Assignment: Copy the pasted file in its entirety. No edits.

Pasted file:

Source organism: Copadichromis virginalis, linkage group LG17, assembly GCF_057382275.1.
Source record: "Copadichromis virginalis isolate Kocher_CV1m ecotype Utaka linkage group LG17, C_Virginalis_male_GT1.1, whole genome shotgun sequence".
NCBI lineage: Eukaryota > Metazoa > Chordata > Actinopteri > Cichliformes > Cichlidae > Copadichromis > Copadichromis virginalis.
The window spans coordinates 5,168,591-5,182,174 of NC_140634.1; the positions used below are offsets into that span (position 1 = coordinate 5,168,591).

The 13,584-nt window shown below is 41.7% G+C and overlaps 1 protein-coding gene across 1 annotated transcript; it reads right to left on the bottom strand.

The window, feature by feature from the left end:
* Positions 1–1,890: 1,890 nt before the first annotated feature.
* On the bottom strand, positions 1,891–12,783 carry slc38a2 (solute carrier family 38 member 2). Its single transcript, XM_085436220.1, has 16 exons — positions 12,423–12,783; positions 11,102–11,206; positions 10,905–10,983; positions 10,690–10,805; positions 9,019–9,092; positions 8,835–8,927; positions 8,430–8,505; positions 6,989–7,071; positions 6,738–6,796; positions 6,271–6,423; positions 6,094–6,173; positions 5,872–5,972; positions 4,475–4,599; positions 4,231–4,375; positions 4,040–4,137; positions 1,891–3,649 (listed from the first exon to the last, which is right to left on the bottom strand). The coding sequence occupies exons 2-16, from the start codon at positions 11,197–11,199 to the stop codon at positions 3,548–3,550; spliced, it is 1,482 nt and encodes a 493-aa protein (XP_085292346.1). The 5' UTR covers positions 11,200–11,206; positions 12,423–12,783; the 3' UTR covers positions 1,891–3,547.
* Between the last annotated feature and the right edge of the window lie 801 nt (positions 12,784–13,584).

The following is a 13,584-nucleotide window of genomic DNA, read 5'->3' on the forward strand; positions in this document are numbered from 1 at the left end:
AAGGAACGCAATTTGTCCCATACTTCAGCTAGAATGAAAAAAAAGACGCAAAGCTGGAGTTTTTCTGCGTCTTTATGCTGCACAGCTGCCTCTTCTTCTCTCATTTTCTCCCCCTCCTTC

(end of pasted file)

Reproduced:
Source organism: Copadichromis virginalis, linkage group LG17, assembly GCF_057382275.1.
Source record: "Copadichromis virginalis isolate Kocher_CV1m ecotype Utaka linkage group LG17, C_Virginalis_male_GT1.1, whole genome shotgun sequence".
NCBI lineage: Eukaryota > Metazoa > Chordata > Actinopteri > Cichliformes > Cichlidae > Copadichromis > Copadichromis virginalis.
The window spans coordinates 5,168,591-5,182,174 of NC_140634.1; the positions used below are offsets into that span (position 1 = coordinate 5,168,591).

The 13,584-nt window shown below is 41.7% G+C and overlaps 1 protein-coding gene across 1 annotated transcript; it reads right to left on the bottom strand.

The window, feature by feature from the left end:
* Positions 1–1,890: 1,890 nt before the first annotated feature.
* On the bottom strand, positions 1,891–12,783 carry slc38a2 (solute carrier family 38 member 2). Its single transcript, XM_085436220.1, has 16 exons — positions 12,423–12,783; positions 11,102–11,206; positions 10,905–10,983; positions 10,690–10,805; positions 9,019–9,092; positions 8,835–8,927; positions 8,430–8,505; positions 6,989–7,071; positions 6,738–6,796; positions 6,271–6,423; positions 6,094–6,173; positions 5,872–5,972; positions 4,475–4,599; positions 4,231–4,375; positions 4,040–4,137; positions 1,891–3,649 (listed from the first exon to the last, which is right to left on the bottom strand). The coding sequence occupies exons 2-16, from the start codon at positions 11,197–11,199 to the stop codon at positions 3,548–3,550; spliced, it is 1,482 nt and encodes a 493-aa protein (XP_085292346.1). The 5' UTR covers positions 11,200–11,206; positions 12,423–12,783; the 3' UTR covers positions 1,891–3,547.
* Between the last annotated feature and the right edge of the window lie 801 nt (positions 12,784–13,584).

The following is a 13,584-nucleotide window of genomic DNA, read 5'->3' on the forward strand; positions in this document are numbered from 1 at the left end:
AAGGAACGCAATTTGTCCCATACTTCAGCTAGAATGAAAAAAAAGACGCAAAGCTGGAGTTTTTCTGCGTCTTTATGCTGCACAGCTGCCTCTTCTTCTCTCATTTTCTCCCCCTCCTTC